Background: In the last decade it has been observed worldwide that people with intellectual disanility (ID) now experience increased lifespan. The present study was conducted to monitor the trends in aging in persons with ID in residential care centers in Israel. Material/Methods: Since 1998-1999, an annual survey of medical-clinic activity for all residential care centers for people with ID has been conducted and data from these surveys were used to investigate the trends in aging. Results: The residential care center population today comprises about 7,000 persons of all ages. From 1999 to 2006, the population of 40-49 year olds remained stable, but the 50-59 year olds increased by 5.6%, while the 60 years and older group increased by 2.9%. Conclusions: Recommendations for service for this population and age group are discussed. Older people with ID have the same needs as other older people do, and they are subject to the same age-related impairments and illnesses (9). Moreover, because many disabled individuals live together with their families, the burden is double because the family members are also aging and with time, will not be able to continue their care-giving. As with older people in general, older people with intellectual disability also have social needs, housing needs, medical needs, the need for activity or work and special care needs for age-associated conditions, such as Alzheimer's disease and related dementias, increasing fragility, or conditions or diseases compromising independent functioning.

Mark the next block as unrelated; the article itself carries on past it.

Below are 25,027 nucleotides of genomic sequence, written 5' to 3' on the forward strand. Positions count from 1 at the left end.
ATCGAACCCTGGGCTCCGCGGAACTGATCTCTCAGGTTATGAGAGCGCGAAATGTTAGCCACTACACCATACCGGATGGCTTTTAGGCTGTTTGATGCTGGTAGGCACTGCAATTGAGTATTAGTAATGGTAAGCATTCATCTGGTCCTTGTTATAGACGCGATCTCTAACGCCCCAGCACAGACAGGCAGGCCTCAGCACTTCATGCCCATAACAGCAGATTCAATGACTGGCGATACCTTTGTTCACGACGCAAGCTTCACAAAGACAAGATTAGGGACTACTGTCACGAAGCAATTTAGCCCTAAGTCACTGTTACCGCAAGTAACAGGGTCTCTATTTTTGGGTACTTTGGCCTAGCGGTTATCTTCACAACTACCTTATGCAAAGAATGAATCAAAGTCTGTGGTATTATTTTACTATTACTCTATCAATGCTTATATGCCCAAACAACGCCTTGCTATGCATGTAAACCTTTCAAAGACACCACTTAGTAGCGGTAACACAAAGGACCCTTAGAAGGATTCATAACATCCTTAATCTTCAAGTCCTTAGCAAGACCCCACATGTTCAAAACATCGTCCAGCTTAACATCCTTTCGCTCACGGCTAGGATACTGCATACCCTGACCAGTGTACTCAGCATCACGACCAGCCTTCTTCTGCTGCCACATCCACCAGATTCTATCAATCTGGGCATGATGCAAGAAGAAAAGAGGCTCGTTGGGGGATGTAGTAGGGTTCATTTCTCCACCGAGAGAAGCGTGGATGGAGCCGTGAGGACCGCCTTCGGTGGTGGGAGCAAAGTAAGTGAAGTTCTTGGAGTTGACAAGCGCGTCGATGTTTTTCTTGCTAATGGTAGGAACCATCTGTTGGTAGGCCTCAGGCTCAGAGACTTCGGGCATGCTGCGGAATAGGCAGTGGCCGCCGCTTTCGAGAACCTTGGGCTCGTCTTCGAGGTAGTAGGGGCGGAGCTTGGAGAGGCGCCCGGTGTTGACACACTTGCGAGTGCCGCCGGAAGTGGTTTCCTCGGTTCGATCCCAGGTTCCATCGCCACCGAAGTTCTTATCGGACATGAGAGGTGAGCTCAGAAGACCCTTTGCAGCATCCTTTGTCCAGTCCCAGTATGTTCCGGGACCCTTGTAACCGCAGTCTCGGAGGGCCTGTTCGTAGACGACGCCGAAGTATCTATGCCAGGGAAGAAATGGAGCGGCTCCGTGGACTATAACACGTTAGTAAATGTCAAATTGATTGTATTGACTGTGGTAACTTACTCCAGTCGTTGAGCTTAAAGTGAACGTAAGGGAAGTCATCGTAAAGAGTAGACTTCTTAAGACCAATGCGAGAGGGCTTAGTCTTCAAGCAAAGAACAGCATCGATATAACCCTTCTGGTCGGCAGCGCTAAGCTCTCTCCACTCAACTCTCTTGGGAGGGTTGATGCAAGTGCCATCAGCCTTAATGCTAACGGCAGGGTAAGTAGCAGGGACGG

|Journal||Medical Science Monitor|
|State||Published - 1 Jun 2009|
- Developmental disability
- Intellectual disability
- Long-term care
- Mental retardation
- Residential care